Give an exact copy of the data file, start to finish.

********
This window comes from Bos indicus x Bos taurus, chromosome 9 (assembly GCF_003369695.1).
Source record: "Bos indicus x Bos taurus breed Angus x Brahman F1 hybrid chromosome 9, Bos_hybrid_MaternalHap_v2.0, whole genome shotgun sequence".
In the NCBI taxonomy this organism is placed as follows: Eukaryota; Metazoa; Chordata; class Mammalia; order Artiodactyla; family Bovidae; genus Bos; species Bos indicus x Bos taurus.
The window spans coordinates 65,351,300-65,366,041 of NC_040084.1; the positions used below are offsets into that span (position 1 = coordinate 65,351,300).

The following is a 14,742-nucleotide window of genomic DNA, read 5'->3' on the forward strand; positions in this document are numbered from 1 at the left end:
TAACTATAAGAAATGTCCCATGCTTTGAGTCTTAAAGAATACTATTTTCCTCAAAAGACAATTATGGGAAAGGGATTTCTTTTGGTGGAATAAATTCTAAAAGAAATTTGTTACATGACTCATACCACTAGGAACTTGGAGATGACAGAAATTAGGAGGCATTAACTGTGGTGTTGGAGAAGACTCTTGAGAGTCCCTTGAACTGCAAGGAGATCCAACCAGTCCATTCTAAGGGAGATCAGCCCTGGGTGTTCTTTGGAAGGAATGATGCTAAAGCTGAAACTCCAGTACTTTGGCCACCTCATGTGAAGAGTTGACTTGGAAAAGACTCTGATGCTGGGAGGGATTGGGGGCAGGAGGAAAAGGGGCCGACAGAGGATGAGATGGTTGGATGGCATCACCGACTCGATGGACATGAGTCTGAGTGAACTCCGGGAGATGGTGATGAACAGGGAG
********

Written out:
This window comes from Bos indicus x Bos taurus, chromosome 9 (assembly GCF_003369695.1).
Source record: "Bos indicus x Bos taurus breed Angus x Brahman F1 hybrid chromosome 9, Bos_hybrid_MaternalHap_v2.0, whole genome shotgun sequence".
In the NCBI taxonomy this organism is placed as follows: Eukaryota; Metazoa; Chordata; class Mammalia; order Artiodactyla; family Bovidae; genus Bos; species Bos indicus x Bos taurus.
The window spans coordinates 65,351,300-65,366,041 of NC_040084.1; the positions used below are offsets into that span (position 1 = coordinate 65,351,300).

The following is a 14,742-nucleotide window of genomic DNA, read 5'->3' on the forward strand; positions in this document are numbered from 1 at the left end:
TAACTATAAGAAATGTCCCATGCTTTGAGTCTTAAAGAATACTATTTTCCTCAAAAGACAATTATGGGAAAGGGATTTCTTTTGGTGGAATAAATTCTAAAAGAAATTTGTTACATGACTCATACCACTAGGAACTTGGAGATGACAGAAATTAGGAGGCATTAACTGTGGTGTTGGAGAAGACTCTTGAGAGTCCCTTGAACTGCAAGGAGATCCAACCAGTCCATTCTAAGGGAGATCAGCCCTGGGTGTTCTTTGGAAGGAATGATGCTAAAGCTGAAACTCCAGTACTTTGGCCACCTCATGTGAAGAGTTGACTTGGAAAAGACTCTGATGCTGGGAGGGATTGGGGGCAGGAGGAAAAGGGGCCGACAGAGGATGAGATGGTTGGATGGCATCACCGACTCGATGGACATGAGTCTGAGTGAACTCCGGGAGATGGTGATGAACAGGGAG